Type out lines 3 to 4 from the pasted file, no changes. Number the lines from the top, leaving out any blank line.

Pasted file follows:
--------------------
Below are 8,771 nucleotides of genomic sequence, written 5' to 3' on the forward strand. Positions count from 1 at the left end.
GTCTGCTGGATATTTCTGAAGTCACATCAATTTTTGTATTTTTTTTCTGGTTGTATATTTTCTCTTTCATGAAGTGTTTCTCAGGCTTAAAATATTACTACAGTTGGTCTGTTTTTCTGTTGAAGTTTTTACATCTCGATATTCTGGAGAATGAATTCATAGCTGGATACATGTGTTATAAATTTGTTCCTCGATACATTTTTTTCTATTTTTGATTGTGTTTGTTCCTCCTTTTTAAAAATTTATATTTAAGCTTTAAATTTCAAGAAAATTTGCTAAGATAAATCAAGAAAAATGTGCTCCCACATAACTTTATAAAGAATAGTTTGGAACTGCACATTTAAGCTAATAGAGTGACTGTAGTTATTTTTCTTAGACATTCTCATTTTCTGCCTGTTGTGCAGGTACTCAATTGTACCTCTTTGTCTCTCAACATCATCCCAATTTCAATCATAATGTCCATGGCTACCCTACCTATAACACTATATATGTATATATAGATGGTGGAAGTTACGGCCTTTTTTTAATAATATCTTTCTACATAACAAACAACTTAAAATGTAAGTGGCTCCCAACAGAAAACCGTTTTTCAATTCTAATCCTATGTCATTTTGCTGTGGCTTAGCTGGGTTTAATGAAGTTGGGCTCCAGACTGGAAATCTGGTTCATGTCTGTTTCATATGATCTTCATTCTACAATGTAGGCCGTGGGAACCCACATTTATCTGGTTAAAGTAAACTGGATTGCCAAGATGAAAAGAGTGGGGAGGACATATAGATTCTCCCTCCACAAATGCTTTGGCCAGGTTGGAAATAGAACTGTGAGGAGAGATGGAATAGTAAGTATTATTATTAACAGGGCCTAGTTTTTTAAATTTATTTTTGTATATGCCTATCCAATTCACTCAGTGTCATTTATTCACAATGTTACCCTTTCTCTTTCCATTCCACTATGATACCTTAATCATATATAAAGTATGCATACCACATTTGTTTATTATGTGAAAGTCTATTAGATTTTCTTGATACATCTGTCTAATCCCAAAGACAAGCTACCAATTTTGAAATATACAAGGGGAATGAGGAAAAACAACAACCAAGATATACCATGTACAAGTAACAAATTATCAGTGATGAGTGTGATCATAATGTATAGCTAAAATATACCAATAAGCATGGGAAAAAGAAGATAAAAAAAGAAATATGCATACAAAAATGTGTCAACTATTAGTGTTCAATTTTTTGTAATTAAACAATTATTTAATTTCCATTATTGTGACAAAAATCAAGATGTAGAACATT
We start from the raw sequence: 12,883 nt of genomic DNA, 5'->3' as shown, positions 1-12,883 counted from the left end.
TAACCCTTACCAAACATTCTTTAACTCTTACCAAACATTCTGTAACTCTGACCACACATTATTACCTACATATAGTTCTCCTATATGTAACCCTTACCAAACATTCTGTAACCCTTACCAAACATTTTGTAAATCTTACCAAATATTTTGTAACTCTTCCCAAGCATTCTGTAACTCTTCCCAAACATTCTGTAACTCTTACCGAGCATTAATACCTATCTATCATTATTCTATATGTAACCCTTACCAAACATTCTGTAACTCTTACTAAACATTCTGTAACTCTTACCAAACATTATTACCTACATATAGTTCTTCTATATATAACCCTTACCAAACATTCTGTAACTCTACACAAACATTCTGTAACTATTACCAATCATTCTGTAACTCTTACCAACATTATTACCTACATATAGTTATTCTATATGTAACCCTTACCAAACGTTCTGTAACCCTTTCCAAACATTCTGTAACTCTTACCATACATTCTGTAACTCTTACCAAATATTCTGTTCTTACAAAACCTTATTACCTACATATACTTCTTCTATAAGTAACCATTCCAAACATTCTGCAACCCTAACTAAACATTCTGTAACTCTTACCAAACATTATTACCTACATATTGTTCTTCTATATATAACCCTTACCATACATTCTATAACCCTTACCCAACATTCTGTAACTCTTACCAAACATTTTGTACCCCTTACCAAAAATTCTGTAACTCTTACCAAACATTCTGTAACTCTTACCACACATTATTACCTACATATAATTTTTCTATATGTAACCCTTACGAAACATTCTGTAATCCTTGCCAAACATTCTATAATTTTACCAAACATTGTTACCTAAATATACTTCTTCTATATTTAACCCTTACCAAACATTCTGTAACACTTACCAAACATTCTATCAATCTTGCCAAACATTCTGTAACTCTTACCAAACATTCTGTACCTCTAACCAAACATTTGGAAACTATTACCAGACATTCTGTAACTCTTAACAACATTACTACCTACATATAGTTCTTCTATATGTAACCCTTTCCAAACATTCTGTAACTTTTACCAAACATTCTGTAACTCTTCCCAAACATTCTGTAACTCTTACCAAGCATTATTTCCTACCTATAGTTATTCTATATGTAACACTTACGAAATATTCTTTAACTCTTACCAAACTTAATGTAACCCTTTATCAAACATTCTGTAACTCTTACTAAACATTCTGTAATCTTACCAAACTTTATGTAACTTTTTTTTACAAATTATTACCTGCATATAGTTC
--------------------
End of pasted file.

We start from the raw sequence: 12,883 nt of genomic DNA, 5'->3' as shown, positions 1-12,883 counted from the left end.
TAACCCTTACCAAACATTCTTTAACTCTTACCAAACATTCTGTAACTCTGACCACACATTATTACCTACATATAGTTCTCCTATATGTAACCCTTACCAAACATTCTGTAACCCTTACCAAACATTTTGTAAATCTTACCAAATATTTTGTAACTCTTCCCAAGCATTCTGTAACTCTTCCCAAACATTCTGTAACTCTTACCGAGCATTAATACCTATCTATCATTATTCTATATGTAACCCTTACCAAACATTCTGTAACTCTTACTAAACATTCTGTAACTCTTACCAAACATTATTACCTACATATAGTTCTTCTATATATAACCCTTACCAAACATTCTGTAACTCTACACAAACATTCTGTAACTATTACCAATCATTCTGTAACTCTTACCAACATTATTACCTACATATAGTTATTCTATATGTAACCCTTACCAAACGTTCTGTAACCCTTTCCAAACATTCTGTAACTCTTACCATACATTCTGTAACTCTTACCAAATATTCTGTTCTTACAAAACCTTATTACCTACATATACTTCTTCTATAAGTAACCATTCCAAACATTCTGCAACCCTAACTAAACATTCTGTAACTCTTACCAAACATTATTACCTACATATTGTTCTTCTATATATAACCCTTACCATACATTCTATAACCCTTACCCAACATTCTGTAACTCTTACCAAACATTTTGTACCCCTTACCAAAAATTCTGTAACTCTTACCAAACATTCTGTAACTCTTACCACACATTATTACCTACATATAATTTTTCTATATGTAACCCTTACGAAACATTCTGTAATCCTTGCCAAACATTCTATAATTTTACCAAACATTGTTACCTAAATATACTTCTTCTATATTTAACCCTTACCAAACATTCTGTAACACTTACCAAACATTCTATCAATCTTGCCAAACATTCTGTAACTCTTACCAAACATTCTGTACCTCTAACCAAACATTTGGAAACTATTACCAGACATTCTGTAACTCTTAACAACATTACTACCTACATATAGTTCTTCTATATGTAACCCTTTCCAAACATTCTGTAACTTTTACCAAACATTCTGTAACTCTTCCCAAACATTCTGTAACTCTTACCAAGCATTATTTCCTACCTATAGTTATTCTATATGTAACACTTACGAAATATTCTTTAACTCTTACCAAACTTAATGTAACCCTTTATCAAACATTCTGTAACTCTTACTAAACATTCTGTAATCTTACCAAACTTTATGTAACTTTTTTTTACAAATTATTACCTGCATATAGTTC